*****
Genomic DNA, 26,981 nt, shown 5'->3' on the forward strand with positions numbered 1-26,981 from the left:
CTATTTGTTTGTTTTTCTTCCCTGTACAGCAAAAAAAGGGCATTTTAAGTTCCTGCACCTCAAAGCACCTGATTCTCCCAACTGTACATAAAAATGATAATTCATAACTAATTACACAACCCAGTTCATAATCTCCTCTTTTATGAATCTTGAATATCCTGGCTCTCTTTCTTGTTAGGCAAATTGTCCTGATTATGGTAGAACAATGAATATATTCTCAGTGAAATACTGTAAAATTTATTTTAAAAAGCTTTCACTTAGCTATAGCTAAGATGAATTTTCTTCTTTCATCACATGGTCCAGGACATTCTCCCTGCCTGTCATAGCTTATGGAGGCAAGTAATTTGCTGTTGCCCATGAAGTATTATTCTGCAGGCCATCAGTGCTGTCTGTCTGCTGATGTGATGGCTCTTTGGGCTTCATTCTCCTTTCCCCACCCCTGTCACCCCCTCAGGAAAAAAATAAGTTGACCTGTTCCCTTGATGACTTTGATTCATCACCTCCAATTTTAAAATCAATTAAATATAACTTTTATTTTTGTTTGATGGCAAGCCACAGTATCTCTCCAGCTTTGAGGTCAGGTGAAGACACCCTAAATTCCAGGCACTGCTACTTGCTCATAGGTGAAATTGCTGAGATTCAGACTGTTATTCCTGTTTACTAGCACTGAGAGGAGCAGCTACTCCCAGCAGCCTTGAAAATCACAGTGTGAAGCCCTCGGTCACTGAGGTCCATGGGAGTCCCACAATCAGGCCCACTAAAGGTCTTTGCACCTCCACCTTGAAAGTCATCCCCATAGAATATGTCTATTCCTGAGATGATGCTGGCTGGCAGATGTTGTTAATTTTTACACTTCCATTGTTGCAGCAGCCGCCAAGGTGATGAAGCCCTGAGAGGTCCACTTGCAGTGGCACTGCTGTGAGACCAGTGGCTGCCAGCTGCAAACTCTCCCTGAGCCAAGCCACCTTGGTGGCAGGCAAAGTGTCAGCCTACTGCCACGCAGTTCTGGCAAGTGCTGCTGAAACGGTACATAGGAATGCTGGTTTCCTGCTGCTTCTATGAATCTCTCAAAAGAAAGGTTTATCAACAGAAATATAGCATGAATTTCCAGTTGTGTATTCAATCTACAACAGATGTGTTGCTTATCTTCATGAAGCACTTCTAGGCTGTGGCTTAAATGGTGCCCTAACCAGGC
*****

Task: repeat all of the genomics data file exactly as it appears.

Genomic DNA, 26,981 nt, shown 5'->3' on the forward strand with positions numbered 1-26,981 from the left:
CTATTTGTTTGTTTTTCTTCCCTGTACAGCAAAAAAAGGGCATTTTAAGTTCCTGCACCTCAAAGCACCTGATTCTCCCAACTGTACATAAAAATGATAATTCATAACTAATTACACAACCCAGTTCATAATCTCCTCTTTTATGAATCTTGAATATCCTGGCTCTCTTTCTTGTTAGGCAAATTGTCCTGATTATGGTAGAACAATGAATATATTCTCAGTGAAATACTGTAAAATTTATTTTAAAAAGCTTTCACTTAGCTATAGCTAAGATGAATTTTCTTCTTTCATCACATGGTCCAGGACATTCTCCCTGCCTGTCATAGCTTATGGAGGCAAGTAATTTGCTGTTGCCCATGAAGTATTATTCTGCAGGCCATCAGTGCTGTCTGTCTGCTGATGTGATGGCTCTTTGGGCTTCATTCTCCTTTCCCCACCCCTGTCACCCCCTCAGGAAAAAAATAAGTTGACCTGTTCCCTTGATGACTTTGATTCATCACCTCCAATTTTAAAATCAATTAAATATAACTTTTATTTTTGTTTGATGGCAAGCCACAGTATCTCTCCAGCTTTGAGGTCAGGTGAAGACACCCTAAATTCCAGGCACTGCTACTTGCTCATAGGTGAAATTGCTGAGATTCAGACTGTTATTCCTGTTTACTAGCACTGAGAGGAGCAGCTACTCCCAGCAGCCTTGAAAATCACAGTGTGAAGCCCTCGGTCACTGAGGTCCATGGGAGTCCCACAATCAGGCCCACTAAAGGTCTTTGCACCTCCACCTTGAAAGTCATCCCCATAGAATATGTCTATTCCTGAGATGATGCTGGCTGGCAGATGTTGTTAATTTTTACACTTCCATTGTTGCAGCAGCCGCCAAGGTGATGAAGCCCTGAGAGGTCCACTTGCAGTGGCACTGCTGTGAGACCAGTGGCTGCCAGCTGCAAACTCTCCCTGAGCCAAGCCACCTTGGTGGCAGGCAAAGTGTCAGCCTACTGCCACGCAGTTCTGGCAAGTGCTGCTGAAACGGTACATAGGAATGCTGGTTTCCTGCTGCTTCTATGAATCTCTCAAAAGAAAGGTTTATCAACAGAAATATAGCATGAATTTCCAGTTGTGTATTCAATCTACAACAGATGTGTTGCTTATCTTCATGAAGCACTTCTAGGCTGTGGCTTAAATGGTGCCCTAACCAGGC